In certain embodiments, the phase unit 502A comprises one or more modulators, such as electro-optic or acousto-optic modulators. In certain embodiments, controller 504 controls phase unit 502A to manipulate the phases of the first laser beam and the second laser beam to keep them “phase locked” in relation to each other. According to aspects of the disclosure, “phase locked” laser beams may refer to, by way of illustration and not limitation, laser beams: (i) whose phases are in-phase (Δφ1=0), (ii) whose phases are out-of-phase (Δφ2=π), or (iii) whose phases maintain a difference that fluctuates within a range. For example, by way of illustration and not limitation, a difference that fluctuates within a range may be a difference that remains approximately: (i) within 1/32 of a wavelength or less (expressed as ≦ 1/32λ), (ii) within 1/16 of a wavelength or less (expressed as ≦ 1/16λ), or (iii) within ⅛ of a wavelength or less (expressed as ≦⅛λ). In certain, non-limiting embodiments, phase lock may be controlled to within ≦ 1/10 of a wavelength (expressed as ≦ 1/10λ). These are merely examples, however, and the subject technology is not limited to these examples.
In certain embodiments, combiner module 503 comprises a polarization beam combiner that is configured to receive the phase-locked and orthogonal first and second laser beams, and to combine the two. As noted above, a combined power efficiency using the subject technology may approach nearly 100% in many instances, and at least 90% percent or more in most instances. For example, if the first and second laser beams each have a power of approximately 2 kilowatts, a combined efficiency of almost 4 kilowatts may be realized. In certain embodiments, the output of combiner module 503 may provide feedback to controller 504. Controller 504 may utilize this feedback to manipulate the phase and/or polarization of the plurality of input laser beams (as further explained herein) to achieve, for example, a maximum power efficiency.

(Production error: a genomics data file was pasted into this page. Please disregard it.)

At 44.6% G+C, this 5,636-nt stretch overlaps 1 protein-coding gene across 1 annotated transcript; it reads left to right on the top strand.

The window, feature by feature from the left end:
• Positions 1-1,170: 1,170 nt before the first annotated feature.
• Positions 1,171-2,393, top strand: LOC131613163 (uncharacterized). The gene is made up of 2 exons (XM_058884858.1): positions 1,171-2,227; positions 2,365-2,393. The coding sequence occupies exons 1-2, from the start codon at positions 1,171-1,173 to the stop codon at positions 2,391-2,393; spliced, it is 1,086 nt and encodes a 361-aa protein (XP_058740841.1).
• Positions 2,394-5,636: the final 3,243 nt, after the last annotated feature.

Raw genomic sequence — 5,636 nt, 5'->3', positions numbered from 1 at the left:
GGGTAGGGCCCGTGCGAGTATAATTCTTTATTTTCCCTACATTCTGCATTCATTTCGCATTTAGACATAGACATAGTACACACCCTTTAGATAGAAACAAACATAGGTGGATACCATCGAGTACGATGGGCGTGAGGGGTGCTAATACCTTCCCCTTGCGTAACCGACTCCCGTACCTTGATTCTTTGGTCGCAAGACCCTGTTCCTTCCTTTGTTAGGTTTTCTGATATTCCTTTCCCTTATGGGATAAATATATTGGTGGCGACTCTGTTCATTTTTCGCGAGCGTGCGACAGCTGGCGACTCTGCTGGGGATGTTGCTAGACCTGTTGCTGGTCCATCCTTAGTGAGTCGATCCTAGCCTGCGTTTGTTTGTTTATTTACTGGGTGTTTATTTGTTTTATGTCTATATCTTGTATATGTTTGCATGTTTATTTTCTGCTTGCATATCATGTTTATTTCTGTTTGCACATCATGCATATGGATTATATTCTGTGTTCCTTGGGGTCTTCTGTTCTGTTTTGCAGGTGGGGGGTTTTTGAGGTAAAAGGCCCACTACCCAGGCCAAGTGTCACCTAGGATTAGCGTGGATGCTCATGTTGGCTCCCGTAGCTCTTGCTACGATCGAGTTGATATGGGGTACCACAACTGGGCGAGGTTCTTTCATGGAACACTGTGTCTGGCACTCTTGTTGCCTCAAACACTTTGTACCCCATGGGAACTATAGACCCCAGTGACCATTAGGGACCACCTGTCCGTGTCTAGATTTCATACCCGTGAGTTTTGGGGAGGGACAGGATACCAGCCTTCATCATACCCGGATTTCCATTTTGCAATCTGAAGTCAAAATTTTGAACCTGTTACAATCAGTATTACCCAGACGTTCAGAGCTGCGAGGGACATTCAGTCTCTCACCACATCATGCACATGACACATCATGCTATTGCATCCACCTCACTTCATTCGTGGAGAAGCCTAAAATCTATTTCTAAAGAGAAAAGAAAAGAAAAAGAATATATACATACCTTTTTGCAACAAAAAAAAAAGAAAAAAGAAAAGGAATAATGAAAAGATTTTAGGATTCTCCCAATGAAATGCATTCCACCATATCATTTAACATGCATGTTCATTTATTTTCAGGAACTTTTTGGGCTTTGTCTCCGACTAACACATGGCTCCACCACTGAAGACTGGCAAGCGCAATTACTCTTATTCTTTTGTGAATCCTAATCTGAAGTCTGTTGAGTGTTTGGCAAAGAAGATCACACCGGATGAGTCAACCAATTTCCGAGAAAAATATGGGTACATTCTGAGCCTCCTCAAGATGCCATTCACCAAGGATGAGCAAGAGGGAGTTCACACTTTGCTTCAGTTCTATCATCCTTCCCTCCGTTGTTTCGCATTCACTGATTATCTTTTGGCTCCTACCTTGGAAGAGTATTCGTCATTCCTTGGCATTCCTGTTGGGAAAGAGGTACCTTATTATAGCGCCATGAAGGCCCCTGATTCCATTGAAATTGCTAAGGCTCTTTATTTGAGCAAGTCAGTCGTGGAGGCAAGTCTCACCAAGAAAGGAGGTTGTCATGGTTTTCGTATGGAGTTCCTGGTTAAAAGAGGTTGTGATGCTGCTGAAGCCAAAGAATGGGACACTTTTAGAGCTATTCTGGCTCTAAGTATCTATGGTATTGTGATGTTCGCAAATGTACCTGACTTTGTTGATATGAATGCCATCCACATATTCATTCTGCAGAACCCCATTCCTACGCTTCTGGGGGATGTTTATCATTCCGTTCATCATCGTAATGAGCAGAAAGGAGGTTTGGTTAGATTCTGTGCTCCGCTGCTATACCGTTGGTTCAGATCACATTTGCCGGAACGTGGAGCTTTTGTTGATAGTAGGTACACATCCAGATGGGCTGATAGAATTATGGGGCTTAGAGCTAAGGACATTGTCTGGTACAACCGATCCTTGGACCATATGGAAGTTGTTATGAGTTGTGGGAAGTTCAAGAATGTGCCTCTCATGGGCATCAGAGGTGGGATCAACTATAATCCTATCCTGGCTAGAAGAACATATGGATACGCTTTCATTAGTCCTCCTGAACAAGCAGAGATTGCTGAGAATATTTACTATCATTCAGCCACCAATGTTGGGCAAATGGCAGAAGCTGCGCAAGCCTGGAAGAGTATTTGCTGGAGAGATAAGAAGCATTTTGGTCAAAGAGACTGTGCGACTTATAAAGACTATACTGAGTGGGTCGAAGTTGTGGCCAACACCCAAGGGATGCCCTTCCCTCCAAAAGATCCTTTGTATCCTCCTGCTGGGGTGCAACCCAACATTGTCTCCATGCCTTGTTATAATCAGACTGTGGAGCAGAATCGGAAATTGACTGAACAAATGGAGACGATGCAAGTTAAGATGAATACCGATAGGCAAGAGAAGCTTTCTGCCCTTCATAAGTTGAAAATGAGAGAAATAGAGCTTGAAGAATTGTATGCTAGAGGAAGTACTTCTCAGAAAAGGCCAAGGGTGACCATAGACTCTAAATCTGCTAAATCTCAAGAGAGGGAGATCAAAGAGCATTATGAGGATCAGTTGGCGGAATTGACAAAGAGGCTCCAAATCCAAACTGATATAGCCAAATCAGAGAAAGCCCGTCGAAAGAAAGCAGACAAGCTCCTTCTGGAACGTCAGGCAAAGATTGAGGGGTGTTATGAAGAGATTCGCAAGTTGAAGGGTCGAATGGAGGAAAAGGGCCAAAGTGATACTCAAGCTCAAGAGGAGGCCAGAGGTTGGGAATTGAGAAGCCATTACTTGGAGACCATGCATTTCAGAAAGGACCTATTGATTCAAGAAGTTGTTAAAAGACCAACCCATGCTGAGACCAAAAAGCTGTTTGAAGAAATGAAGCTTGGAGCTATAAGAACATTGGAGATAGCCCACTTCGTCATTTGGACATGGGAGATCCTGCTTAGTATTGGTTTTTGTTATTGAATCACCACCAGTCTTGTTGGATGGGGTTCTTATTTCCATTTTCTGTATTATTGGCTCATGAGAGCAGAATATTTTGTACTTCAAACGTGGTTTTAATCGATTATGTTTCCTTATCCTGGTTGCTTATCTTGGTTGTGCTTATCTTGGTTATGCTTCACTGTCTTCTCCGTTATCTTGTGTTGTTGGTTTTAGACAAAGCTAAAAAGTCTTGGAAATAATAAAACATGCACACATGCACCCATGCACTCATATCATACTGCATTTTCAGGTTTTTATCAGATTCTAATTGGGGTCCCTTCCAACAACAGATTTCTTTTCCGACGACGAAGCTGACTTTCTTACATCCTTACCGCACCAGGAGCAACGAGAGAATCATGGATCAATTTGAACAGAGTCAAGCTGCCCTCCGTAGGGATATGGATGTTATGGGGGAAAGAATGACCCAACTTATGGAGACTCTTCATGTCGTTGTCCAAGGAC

The two pairs of orthogonally polarized beams with approximately equal powers were first combined with PBC 1 and PBC 2, producing two beams that were linearly polarized at, respectively, 45° and −45°. After passing through the half-wave plates HWP1 and HWP2 with optical axes oriented at 22.5°, the combined beams at points I and II have had their polarization vectors rotated to θ=0° and θ=90°, respectively. The two orthogonally polarized beams (shown at points I and II) were combined at PBC 3, producing a combined output beam polarized at 45 degrees.
In certain embodiments, a small portion of the combined output can be picked off with a beam splitter, such as beam splitter NBS1 shown in